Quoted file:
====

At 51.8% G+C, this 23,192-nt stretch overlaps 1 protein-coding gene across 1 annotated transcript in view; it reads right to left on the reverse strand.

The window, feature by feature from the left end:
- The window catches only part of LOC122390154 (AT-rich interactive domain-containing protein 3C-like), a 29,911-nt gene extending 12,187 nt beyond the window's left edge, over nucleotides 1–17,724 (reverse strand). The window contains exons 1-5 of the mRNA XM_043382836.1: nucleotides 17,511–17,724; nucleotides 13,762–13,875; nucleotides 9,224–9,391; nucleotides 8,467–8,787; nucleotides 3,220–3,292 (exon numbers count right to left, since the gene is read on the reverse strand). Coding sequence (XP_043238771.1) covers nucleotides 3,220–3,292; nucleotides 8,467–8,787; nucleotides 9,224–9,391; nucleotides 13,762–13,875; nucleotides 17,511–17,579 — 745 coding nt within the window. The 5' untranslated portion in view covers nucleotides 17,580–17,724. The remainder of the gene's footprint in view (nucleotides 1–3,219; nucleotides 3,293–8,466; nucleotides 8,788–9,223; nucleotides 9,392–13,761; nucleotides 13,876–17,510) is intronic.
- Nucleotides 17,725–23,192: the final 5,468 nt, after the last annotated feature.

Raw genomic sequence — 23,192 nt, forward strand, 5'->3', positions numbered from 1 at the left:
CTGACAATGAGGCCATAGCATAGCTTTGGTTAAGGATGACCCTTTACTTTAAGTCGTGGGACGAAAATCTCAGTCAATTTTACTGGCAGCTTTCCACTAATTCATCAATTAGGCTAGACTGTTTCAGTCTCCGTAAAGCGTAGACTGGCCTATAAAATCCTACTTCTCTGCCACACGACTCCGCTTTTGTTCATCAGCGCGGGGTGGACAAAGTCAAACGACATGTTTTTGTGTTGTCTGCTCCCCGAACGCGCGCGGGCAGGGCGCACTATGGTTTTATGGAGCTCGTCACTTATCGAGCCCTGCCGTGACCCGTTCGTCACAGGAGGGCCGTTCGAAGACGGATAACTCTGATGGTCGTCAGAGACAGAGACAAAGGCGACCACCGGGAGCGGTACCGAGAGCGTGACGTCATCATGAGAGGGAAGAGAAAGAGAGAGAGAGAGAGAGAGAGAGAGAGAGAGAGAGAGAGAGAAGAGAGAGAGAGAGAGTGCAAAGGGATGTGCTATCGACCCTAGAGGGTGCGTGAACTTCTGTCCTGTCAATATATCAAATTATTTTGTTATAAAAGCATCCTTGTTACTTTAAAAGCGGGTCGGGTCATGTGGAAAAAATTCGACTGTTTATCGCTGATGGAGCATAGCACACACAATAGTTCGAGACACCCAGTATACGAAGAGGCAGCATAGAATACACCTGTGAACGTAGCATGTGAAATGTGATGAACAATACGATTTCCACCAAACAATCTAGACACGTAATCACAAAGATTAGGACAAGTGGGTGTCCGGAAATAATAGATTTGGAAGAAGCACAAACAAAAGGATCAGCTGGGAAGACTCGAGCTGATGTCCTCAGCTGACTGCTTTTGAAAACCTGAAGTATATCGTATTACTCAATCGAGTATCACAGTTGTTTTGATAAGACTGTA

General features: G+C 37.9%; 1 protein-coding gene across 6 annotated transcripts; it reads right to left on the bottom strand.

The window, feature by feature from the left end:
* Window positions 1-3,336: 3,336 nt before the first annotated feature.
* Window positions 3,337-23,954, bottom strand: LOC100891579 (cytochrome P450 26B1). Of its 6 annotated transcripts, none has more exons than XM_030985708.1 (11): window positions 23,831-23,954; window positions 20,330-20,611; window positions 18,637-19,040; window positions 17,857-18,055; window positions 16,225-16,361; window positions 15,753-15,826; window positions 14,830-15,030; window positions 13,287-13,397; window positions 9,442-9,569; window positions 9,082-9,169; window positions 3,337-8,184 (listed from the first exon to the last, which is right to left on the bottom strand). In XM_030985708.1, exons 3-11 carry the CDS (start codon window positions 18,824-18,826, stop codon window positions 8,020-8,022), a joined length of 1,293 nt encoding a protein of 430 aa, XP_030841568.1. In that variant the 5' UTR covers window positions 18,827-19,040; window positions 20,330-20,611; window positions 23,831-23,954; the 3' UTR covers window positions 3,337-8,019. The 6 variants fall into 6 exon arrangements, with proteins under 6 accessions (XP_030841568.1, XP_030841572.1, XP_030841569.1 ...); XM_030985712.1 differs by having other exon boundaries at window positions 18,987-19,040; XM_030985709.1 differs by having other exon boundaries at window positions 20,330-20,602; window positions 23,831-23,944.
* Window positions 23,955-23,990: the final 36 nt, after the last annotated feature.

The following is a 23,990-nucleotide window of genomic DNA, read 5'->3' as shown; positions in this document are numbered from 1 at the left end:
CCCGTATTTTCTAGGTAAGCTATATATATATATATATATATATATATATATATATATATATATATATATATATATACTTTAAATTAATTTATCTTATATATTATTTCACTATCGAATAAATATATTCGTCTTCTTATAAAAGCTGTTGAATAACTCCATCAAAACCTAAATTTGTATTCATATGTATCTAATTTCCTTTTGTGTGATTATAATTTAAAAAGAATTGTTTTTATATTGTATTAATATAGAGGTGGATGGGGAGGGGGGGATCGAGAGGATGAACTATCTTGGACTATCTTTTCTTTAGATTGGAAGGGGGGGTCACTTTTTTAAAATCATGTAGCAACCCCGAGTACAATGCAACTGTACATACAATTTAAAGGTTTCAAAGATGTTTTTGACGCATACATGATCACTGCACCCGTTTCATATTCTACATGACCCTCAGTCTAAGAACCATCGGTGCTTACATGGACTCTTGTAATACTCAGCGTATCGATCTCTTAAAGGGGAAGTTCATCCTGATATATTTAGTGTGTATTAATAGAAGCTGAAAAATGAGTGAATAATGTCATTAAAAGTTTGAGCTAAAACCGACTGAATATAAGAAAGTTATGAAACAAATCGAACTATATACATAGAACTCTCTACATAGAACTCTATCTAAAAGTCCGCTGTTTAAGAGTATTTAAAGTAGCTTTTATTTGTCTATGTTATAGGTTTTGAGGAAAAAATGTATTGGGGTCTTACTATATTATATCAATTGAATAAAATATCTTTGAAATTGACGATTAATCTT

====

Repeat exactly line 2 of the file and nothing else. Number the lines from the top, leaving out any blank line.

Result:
The window, feature by feature from the left end: